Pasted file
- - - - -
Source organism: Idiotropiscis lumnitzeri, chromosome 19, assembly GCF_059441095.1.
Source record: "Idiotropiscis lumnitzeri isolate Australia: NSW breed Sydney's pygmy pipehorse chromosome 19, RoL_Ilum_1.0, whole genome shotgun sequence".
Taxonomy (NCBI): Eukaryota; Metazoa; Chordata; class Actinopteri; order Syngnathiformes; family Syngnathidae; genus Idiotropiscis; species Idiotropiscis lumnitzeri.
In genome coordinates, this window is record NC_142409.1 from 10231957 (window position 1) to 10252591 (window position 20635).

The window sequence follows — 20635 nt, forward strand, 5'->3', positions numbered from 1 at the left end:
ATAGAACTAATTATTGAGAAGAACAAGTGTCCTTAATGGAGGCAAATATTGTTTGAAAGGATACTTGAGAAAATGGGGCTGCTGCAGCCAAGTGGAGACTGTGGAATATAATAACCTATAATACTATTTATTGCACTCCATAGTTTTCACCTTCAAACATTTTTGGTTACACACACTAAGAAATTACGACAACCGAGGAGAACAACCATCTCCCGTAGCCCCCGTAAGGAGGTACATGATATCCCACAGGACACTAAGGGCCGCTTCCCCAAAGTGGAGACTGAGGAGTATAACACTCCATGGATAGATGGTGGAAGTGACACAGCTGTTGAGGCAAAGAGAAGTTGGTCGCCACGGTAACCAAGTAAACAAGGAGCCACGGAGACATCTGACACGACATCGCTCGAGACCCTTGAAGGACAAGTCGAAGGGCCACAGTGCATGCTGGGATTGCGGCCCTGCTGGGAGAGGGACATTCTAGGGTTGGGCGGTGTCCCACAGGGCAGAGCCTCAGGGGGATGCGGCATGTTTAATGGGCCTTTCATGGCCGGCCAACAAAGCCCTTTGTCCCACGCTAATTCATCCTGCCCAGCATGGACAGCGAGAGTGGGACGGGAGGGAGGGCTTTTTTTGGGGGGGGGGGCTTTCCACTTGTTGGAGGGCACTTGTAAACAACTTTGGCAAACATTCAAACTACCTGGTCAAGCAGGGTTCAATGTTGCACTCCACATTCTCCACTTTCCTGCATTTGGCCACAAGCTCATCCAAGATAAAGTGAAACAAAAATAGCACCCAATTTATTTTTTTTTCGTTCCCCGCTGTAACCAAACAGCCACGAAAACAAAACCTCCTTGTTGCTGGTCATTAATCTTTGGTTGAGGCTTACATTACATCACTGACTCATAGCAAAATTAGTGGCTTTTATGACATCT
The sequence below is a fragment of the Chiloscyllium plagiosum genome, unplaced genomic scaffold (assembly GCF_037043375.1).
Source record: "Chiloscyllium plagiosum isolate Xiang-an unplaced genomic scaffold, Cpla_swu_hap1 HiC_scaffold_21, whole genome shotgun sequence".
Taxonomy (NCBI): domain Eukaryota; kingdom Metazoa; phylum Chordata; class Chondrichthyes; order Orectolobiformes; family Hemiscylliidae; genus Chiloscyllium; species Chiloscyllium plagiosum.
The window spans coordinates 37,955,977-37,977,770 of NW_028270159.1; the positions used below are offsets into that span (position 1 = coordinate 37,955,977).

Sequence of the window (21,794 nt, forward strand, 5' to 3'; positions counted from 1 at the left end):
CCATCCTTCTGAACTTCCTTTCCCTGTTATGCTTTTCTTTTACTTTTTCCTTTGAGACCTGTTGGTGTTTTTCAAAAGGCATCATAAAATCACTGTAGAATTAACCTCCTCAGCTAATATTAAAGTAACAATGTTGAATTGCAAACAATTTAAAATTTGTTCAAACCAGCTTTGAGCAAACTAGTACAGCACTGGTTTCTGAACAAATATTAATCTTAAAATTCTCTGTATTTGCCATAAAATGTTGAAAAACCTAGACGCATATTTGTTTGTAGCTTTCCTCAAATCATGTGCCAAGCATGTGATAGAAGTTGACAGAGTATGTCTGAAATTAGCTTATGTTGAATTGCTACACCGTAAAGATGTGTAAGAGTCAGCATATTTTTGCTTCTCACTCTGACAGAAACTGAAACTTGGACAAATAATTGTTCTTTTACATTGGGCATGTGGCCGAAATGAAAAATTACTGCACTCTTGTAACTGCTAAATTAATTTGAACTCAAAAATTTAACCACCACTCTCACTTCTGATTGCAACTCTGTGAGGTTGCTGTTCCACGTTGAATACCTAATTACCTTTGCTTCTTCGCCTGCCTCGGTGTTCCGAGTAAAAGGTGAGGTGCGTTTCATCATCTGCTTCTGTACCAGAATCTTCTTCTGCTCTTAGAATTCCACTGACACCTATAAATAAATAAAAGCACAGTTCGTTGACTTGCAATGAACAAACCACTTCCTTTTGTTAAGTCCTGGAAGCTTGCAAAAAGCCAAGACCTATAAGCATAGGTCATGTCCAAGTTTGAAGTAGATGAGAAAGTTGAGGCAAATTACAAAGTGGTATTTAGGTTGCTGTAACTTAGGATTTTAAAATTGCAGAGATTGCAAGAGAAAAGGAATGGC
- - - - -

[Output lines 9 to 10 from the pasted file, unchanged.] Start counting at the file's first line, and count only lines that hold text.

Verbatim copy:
Taxonomy (NCBI): domain Eukaryota; kingdom Metazoa; phylum Chordata; class Chondrichthyes; order Orectolobiformes; family Hemiscylliidae; genus Chiloscyllium; species Chiloscyllium plagiosum.
The window spans coordinates 37,955,977-37,977,770 of NW_028270159.1; the positions used below are offsets into that span (position 1 = coordinate 37,955,977).